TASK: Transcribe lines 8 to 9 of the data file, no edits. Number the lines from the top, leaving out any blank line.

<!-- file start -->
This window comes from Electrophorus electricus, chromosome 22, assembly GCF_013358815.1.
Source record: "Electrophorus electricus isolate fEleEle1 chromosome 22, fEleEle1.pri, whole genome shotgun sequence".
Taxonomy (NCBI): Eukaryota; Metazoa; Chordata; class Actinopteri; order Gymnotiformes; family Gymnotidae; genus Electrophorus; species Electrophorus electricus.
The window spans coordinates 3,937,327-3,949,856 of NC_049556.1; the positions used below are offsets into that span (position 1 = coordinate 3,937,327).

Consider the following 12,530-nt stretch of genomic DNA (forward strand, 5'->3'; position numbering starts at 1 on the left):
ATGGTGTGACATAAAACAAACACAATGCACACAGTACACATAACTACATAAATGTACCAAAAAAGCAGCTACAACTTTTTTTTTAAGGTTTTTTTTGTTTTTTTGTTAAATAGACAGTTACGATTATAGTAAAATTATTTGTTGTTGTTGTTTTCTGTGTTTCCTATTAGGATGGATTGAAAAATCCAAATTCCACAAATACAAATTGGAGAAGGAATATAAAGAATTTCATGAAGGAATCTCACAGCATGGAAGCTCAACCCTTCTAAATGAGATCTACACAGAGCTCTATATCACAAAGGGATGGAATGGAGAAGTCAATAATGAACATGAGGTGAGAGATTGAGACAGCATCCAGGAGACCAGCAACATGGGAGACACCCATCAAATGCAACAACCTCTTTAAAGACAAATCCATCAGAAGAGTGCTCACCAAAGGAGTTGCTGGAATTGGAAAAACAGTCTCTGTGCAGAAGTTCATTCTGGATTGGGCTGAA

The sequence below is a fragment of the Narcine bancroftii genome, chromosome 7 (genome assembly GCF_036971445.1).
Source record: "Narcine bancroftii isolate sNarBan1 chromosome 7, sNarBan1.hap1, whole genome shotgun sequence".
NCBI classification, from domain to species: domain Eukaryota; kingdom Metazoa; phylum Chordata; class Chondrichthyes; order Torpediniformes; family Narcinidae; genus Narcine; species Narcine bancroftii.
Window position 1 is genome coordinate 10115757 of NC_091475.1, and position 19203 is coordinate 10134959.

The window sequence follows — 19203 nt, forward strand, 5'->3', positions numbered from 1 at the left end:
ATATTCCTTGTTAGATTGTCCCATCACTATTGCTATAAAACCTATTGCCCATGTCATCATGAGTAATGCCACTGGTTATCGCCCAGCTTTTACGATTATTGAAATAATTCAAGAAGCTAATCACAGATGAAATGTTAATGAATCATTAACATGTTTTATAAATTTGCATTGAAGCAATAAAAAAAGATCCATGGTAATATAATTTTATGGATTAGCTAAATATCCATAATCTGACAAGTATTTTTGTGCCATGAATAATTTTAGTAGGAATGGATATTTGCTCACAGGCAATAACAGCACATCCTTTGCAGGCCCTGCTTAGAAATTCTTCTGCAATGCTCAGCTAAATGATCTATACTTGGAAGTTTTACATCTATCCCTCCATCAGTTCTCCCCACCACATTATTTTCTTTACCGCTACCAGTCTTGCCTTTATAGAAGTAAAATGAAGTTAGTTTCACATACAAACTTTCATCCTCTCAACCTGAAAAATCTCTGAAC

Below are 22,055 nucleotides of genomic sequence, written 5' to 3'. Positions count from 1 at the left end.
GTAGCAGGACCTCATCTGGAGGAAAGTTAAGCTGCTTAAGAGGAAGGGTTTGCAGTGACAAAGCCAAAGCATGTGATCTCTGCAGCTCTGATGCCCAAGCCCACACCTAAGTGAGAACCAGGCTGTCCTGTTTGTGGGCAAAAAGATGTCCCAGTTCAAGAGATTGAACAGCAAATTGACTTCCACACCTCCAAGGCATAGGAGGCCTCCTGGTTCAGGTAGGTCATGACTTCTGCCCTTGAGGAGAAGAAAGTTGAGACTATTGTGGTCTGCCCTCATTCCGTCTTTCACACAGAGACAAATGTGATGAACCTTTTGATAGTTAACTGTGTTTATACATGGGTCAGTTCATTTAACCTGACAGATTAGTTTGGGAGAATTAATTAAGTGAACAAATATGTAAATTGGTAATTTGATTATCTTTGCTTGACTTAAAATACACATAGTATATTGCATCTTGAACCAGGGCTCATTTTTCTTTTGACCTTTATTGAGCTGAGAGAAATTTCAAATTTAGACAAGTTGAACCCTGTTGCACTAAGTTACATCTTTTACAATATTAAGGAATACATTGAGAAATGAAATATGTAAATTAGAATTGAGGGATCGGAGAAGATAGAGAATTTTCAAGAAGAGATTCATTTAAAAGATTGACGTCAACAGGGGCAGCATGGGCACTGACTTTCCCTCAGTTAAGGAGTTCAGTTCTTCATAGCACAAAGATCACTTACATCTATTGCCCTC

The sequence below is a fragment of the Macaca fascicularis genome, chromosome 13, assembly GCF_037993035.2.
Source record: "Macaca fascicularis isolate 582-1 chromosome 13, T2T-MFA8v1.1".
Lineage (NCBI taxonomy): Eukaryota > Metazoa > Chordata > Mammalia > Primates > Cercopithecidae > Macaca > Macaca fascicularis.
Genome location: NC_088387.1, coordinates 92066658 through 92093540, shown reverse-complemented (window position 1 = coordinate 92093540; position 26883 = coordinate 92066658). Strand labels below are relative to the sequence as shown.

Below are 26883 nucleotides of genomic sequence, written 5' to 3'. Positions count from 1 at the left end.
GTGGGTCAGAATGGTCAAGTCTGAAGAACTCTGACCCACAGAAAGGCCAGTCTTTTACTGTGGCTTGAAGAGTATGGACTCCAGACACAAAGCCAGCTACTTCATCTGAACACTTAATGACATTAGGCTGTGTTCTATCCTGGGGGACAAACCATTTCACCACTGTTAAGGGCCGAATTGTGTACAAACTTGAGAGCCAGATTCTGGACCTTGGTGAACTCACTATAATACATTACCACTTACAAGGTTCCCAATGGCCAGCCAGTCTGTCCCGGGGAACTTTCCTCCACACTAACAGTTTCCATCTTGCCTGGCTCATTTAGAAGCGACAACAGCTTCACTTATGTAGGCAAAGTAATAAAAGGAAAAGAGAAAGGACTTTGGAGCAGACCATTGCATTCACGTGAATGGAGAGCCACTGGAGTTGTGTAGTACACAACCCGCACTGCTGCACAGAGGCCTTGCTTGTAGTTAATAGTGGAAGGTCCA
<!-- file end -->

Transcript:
Source record: "Narcine bancroftii isolate sNarBan1 chromosome 7, sNarBan1.hap1, whole genome shotgun sequence".
NCBI classification, from domain to species: domain Eukaryota; kingdom Metazoa; phylum Chordata; class Chondrichthyes; order Torpediniformes; family Narcinidae; genus Narcine; species Narcine bancroftii.